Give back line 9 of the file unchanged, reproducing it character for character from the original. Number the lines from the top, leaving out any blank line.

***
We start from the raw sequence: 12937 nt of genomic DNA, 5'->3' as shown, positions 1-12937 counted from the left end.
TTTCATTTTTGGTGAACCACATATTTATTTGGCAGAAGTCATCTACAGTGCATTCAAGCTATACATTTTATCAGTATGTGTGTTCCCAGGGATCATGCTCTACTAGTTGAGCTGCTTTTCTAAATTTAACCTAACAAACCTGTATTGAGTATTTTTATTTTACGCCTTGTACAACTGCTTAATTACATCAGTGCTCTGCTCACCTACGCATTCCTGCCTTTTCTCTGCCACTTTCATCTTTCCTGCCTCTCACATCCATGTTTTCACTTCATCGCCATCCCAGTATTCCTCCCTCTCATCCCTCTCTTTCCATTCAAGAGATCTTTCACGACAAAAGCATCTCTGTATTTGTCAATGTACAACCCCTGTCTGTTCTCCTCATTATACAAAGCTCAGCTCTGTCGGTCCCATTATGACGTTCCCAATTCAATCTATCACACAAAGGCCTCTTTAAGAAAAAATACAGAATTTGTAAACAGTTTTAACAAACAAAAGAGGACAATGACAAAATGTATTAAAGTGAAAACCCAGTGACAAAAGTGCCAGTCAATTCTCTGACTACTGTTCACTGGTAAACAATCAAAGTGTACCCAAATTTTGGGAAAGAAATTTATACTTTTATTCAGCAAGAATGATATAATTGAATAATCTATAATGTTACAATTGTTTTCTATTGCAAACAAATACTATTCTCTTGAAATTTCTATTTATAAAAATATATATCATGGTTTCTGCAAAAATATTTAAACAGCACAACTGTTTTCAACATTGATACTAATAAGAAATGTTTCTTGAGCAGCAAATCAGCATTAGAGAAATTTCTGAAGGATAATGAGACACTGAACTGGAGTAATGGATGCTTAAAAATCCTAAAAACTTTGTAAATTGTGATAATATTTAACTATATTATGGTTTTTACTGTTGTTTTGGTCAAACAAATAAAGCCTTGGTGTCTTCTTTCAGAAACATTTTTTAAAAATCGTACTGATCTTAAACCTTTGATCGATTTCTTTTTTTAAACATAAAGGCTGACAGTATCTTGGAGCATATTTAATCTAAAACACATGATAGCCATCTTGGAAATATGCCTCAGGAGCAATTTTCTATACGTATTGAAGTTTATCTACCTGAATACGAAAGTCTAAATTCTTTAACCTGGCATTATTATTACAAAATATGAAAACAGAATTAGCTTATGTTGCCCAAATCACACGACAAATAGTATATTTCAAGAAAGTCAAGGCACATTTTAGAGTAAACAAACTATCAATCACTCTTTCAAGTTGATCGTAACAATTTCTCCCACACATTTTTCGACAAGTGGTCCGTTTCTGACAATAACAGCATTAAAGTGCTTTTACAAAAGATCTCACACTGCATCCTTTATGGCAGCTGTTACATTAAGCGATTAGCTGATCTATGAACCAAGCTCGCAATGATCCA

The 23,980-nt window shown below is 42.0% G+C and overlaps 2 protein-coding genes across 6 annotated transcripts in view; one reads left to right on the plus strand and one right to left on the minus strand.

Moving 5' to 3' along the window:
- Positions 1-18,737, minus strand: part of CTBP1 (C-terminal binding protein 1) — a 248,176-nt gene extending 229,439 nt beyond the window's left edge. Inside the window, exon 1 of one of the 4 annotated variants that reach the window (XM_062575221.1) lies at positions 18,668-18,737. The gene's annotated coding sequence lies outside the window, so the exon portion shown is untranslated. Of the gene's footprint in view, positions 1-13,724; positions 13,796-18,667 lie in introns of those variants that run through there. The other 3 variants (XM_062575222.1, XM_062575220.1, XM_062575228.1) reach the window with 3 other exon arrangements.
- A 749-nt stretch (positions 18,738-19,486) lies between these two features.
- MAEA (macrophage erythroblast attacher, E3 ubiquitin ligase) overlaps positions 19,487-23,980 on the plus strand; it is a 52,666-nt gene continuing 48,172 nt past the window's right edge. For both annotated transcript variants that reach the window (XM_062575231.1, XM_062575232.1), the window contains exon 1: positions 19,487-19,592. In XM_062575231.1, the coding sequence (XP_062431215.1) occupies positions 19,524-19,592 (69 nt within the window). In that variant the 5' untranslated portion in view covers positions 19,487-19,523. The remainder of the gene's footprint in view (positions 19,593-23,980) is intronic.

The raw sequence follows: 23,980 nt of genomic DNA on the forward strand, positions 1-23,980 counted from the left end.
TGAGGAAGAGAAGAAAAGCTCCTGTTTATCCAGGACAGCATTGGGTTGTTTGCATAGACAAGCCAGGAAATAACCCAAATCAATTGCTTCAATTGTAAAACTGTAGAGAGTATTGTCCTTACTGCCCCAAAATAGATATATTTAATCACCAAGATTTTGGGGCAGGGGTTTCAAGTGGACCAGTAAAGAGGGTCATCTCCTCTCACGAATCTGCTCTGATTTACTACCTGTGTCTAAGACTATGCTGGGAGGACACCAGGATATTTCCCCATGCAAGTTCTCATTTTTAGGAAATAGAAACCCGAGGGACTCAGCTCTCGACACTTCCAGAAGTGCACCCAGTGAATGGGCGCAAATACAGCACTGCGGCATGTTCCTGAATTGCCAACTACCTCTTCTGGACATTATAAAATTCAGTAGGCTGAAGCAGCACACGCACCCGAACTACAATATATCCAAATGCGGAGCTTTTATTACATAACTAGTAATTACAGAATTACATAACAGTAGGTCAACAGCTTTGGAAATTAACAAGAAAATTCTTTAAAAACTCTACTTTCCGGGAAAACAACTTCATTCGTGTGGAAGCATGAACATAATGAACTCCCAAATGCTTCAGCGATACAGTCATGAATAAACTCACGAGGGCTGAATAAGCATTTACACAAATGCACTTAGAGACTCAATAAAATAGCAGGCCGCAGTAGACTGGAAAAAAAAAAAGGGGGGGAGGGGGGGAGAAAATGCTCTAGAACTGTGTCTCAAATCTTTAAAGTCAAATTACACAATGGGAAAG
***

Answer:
TGAGGAAGAGAAGAAAAGCTCCTGTTTATCCAGGACAGCATTGGGTTGTTTGCATAGACAAGCCAGGAAATAACCCAAATCAATTGCTTCAATTGTAAAACTGTAGAGAGTATTGTCCTTACTGCCCCAAAATAGATATATTTAATCACCAAGATTTTGGGGCAGGGGTTTCAAGTGGACCAGTAAAGAGGGTCATCTCCTCTCACGAATCTGCTCTGATTTACTACCTGTGTCTAAGACTATGCTGGGAGGACACCAGGATATTTCCCCATGCAAGTTCTCATTTTTAGGAAATAGAAACCCGAGGGACTCAGCTCTCGACACTTCCAGAAGTGCACCCAGTGAATGGGCGCAAATACAGCACTGCGGCATGTTCCTGAATTGCCAACTACCTCTTCTGGACATTATAAAATTCAGTAGGCTGAAGCAGCACACGCACCCGAACTACAATATATCCAAATGCGGAGCTTTTATTACATAACTAGTAATTACAGAATTACATAACAGTAGGTCAACAGCTTTGGAAATTAACAAGAAAATTCTTTAAAAACTCTACTTTCCGGGAAAACAACTTCATTCGTGTGGAAGCATGAACATAATGAACTCCCAAATGCTTCAGCGATACAGTCATGAATAAACTCACGAGGGCTGAATAAGCATTTACACAAATGCACTTAGAGACTCAATAAAATAGCAGGCCGCAGTAGACTGGAAAAAAAAAAAGGGGGGGAGGGGGGGAGAAAATGCTCTAGAACTGTGTCTCAAATCTTTAAAGTCAAATTACACAATGGGAAAG